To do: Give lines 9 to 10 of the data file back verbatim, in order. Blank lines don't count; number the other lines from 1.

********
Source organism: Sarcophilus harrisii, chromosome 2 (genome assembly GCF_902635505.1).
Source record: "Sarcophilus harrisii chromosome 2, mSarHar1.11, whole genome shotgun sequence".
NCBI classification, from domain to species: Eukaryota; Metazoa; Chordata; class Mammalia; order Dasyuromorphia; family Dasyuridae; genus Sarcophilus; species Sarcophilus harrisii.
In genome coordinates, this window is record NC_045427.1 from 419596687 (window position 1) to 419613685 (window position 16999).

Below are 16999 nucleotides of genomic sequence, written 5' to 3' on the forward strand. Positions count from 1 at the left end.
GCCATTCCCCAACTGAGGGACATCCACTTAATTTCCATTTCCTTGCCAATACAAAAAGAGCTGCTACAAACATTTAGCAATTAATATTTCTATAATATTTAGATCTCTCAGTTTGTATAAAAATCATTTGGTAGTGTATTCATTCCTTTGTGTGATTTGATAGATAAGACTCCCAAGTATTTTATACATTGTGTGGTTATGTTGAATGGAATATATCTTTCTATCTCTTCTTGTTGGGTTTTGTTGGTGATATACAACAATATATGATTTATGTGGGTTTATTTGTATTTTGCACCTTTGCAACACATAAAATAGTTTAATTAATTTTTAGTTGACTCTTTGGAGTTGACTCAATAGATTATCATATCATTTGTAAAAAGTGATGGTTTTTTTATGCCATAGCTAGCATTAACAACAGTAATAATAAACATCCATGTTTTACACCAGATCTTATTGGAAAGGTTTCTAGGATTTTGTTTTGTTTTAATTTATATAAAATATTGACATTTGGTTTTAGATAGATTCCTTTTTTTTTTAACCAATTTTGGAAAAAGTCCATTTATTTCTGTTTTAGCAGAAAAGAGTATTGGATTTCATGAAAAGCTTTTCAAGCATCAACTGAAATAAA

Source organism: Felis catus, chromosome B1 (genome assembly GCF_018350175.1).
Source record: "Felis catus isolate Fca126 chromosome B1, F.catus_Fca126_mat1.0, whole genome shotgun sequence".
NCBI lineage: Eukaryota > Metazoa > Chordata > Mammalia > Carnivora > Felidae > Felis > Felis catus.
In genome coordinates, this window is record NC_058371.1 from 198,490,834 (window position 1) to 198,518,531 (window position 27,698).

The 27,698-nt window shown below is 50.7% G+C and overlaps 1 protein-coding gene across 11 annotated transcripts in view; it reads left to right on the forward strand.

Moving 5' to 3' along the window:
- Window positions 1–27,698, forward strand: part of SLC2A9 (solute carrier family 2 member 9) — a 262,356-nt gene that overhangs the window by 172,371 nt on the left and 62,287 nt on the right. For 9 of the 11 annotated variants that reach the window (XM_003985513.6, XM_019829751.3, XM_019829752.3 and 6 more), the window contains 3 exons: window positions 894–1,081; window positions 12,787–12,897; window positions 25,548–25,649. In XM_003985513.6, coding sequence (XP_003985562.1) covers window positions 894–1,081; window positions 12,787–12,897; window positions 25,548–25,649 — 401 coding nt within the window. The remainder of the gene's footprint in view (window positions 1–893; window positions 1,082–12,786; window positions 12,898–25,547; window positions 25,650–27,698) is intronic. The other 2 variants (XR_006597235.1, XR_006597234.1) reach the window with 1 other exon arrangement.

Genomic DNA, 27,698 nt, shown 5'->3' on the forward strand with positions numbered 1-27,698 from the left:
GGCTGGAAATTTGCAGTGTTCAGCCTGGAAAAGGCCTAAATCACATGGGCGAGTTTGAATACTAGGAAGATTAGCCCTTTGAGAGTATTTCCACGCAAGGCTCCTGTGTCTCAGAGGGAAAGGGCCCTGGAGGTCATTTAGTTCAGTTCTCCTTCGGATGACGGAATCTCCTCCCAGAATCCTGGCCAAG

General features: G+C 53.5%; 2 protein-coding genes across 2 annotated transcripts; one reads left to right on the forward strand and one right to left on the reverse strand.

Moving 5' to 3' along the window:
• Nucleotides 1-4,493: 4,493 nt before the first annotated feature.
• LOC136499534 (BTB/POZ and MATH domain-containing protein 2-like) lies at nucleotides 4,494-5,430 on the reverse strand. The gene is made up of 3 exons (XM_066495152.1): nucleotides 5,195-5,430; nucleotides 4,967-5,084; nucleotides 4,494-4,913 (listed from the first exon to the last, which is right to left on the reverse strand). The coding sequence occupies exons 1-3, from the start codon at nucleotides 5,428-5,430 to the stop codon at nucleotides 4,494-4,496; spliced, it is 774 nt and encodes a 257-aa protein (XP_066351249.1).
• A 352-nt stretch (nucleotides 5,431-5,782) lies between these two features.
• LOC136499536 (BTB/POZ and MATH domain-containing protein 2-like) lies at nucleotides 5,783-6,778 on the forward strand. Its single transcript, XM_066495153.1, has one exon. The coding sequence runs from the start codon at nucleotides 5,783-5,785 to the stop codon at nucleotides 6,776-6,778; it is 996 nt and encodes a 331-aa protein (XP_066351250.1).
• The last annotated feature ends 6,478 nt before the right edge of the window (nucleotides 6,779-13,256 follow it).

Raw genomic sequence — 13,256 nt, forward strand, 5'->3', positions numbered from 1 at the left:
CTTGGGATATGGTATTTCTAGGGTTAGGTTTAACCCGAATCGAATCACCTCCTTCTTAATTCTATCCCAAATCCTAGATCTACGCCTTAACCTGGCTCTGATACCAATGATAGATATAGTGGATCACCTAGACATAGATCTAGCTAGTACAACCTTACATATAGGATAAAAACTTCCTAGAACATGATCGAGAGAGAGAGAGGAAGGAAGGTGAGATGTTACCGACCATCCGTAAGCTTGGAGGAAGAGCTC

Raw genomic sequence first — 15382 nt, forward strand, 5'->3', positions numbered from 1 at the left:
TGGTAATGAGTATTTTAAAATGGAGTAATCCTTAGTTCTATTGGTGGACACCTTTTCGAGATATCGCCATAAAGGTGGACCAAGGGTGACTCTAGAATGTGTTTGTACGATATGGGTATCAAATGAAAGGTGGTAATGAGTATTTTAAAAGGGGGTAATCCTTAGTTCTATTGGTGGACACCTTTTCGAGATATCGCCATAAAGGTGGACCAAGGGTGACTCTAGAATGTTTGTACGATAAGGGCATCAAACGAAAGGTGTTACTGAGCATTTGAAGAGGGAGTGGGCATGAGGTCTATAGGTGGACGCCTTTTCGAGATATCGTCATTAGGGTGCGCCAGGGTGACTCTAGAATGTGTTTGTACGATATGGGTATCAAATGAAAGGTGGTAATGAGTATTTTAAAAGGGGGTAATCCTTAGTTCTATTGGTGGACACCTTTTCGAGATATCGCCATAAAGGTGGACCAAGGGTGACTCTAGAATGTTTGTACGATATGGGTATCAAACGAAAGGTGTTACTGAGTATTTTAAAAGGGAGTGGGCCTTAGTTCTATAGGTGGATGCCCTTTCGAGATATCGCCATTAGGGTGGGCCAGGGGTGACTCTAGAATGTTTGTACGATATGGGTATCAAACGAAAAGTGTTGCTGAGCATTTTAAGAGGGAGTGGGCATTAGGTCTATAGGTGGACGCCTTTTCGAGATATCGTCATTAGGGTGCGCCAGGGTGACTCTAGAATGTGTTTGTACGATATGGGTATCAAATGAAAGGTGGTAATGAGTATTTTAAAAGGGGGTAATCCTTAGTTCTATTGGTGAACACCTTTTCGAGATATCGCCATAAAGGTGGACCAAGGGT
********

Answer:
NCBI lineage: Eukaryota > Metazoa > Chordata > Mammalia > Carnivora > Felidae > Felis > Felis catus.
In genome coordinates, this window is record NC_058371.1 from 198,490,834 (window position 1) to 198,518,531 (window position 27,698).